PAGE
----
A five-tier strategy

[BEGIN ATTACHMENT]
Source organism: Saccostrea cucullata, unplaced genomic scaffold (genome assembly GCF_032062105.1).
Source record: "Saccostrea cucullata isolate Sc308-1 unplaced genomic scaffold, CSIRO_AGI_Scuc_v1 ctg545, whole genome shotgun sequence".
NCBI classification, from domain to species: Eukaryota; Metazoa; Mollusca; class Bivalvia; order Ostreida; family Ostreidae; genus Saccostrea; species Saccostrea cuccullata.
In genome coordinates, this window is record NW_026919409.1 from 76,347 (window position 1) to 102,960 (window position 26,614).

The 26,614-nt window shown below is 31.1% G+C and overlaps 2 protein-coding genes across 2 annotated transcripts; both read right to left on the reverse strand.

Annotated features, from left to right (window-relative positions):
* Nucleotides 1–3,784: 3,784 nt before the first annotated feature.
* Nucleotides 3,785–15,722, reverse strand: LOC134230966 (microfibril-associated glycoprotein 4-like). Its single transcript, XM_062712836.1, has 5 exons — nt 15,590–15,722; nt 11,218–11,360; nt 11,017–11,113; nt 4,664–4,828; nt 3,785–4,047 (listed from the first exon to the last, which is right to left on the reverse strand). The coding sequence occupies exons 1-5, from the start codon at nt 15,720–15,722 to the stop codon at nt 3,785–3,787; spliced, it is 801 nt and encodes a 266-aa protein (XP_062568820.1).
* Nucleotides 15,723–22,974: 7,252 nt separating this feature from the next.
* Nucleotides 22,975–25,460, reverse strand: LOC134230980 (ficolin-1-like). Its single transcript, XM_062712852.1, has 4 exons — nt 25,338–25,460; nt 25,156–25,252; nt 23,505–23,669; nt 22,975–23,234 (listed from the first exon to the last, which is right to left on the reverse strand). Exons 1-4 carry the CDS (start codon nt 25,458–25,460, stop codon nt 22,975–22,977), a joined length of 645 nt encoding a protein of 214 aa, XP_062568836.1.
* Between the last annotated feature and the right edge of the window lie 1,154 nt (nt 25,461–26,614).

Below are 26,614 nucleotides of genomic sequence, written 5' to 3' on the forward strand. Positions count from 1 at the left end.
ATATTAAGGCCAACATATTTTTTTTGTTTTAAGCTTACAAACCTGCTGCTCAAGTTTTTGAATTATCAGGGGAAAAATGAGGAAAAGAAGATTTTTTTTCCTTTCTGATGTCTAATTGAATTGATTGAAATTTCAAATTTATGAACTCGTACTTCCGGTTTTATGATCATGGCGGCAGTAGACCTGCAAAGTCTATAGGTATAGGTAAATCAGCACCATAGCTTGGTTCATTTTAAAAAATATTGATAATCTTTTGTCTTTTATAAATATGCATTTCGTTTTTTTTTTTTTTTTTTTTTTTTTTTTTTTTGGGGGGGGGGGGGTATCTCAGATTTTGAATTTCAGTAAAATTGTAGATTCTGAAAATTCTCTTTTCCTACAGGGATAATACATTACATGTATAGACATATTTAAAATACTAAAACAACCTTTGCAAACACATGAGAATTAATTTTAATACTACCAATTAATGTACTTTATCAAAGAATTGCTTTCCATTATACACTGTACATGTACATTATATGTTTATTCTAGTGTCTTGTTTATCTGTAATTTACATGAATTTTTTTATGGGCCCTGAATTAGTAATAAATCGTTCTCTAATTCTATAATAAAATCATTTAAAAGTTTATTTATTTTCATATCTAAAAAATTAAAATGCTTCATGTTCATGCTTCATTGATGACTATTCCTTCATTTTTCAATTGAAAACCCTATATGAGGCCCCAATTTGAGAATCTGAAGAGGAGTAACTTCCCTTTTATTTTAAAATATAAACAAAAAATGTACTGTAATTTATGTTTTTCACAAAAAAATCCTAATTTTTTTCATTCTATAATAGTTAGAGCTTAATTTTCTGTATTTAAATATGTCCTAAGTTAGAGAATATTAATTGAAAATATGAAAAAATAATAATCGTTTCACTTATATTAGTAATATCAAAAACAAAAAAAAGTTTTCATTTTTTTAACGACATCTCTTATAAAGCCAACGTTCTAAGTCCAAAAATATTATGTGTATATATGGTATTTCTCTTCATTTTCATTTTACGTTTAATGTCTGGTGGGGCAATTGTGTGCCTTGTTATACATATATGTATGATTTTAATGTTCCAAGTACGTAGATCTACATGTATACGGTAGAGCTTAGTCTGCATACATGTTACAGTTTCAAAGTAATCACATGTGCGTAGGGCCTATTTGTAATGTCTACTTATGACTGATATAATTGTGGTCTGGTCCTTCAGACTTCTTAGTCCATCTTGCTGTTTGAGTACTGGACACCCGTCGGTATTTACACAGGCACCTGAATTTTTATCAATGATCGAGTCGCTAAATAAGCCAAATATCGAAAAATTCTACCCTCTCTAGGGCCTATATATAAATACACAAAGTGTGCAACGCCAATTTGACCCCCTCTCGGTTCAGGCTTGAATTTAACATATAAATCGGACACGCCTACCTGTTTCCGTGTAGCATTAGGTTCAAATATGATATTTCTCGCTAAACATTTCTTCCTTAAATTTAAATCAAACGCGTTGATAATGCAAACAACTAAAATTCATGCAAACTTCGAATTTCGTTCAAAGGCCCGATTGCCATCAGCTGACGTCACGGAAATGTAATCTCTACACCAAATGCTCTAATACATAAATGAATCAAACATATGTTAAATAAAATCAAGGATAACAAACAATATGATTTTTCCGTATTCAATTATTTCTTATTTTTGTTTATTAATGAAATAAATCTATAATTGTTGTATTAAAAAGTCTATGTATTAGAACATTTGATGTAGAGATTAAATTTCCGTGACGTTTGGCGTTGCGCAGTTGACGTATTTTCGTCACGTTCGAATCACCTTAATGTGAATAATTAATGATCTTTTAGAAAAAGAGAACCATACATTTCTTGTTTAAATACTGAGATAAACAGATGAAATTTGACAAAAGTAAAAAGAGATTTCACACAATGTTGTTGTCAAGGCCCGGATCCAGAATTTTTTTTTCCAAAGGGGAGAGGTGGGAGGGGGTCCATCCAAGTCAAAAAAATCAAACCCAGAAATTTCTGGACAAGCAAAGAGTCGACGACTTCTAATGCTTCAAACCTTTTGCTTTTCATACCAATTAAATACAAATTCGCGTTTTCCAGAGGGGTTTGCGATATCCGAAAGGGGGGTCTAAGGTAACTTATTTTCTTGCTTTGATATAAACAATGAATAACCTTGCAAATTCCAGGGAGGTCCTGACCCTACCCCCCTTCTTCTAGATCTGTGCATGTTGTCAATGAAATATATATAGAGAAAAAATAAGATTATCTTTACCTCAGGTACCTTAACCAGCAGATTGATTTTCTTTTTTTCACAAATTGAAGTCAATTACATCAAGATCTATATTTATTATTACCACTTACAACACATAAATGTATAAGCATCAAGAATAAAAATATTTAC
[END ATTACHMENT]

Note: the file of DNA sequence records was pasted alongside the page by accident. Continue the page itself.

Universal primary education in Pakistan is contingent on several factors such as the existence of cost-effective schools, better curricula, and awareness among parents in rural areas about the importance of education. However, the single most important factor in getting children to complete primary school would be an improvement in the structure of Pakistan's school system. Five institutional reforms can help improve Pakistan's educational structure. First, is decentralization of decision-making, which improves education administration. Presently, Pakistan educational system is highly centralized even though it is widely understood that basic education is better provided in a system that is administered at the district and village level. Decentralization means the government must develop partnerships with communities, NGOs, and the private sector to delegate responsibility. The second step necessary for improving the system is greater autonomy for the schools. Currently, school principals have a limited decision-making capacity. In addition, schools do not have control over issues like curriculum, teacher appointment, discipline, and evaluation. Principals, not upper-level bureaucrats, have to be given powers because they are in a better position to make these decisions since they deal with the daily realities of school life. A third important reform is providing better support and supervision & coordination of the school system at the district and provincial level. By making the district the key level for planning and management, state-level and central education bodies can focus more on policymaking, resource management and regulation. A fourth necessary reform is to encourage decision-making based on educational, not political, considerations. At present, politicians hand out teaching jobs as patronage. The final necessary reform is to expand the information and research base of education in Pakistan. -SADIA MALIK, Sargodha, April 20.

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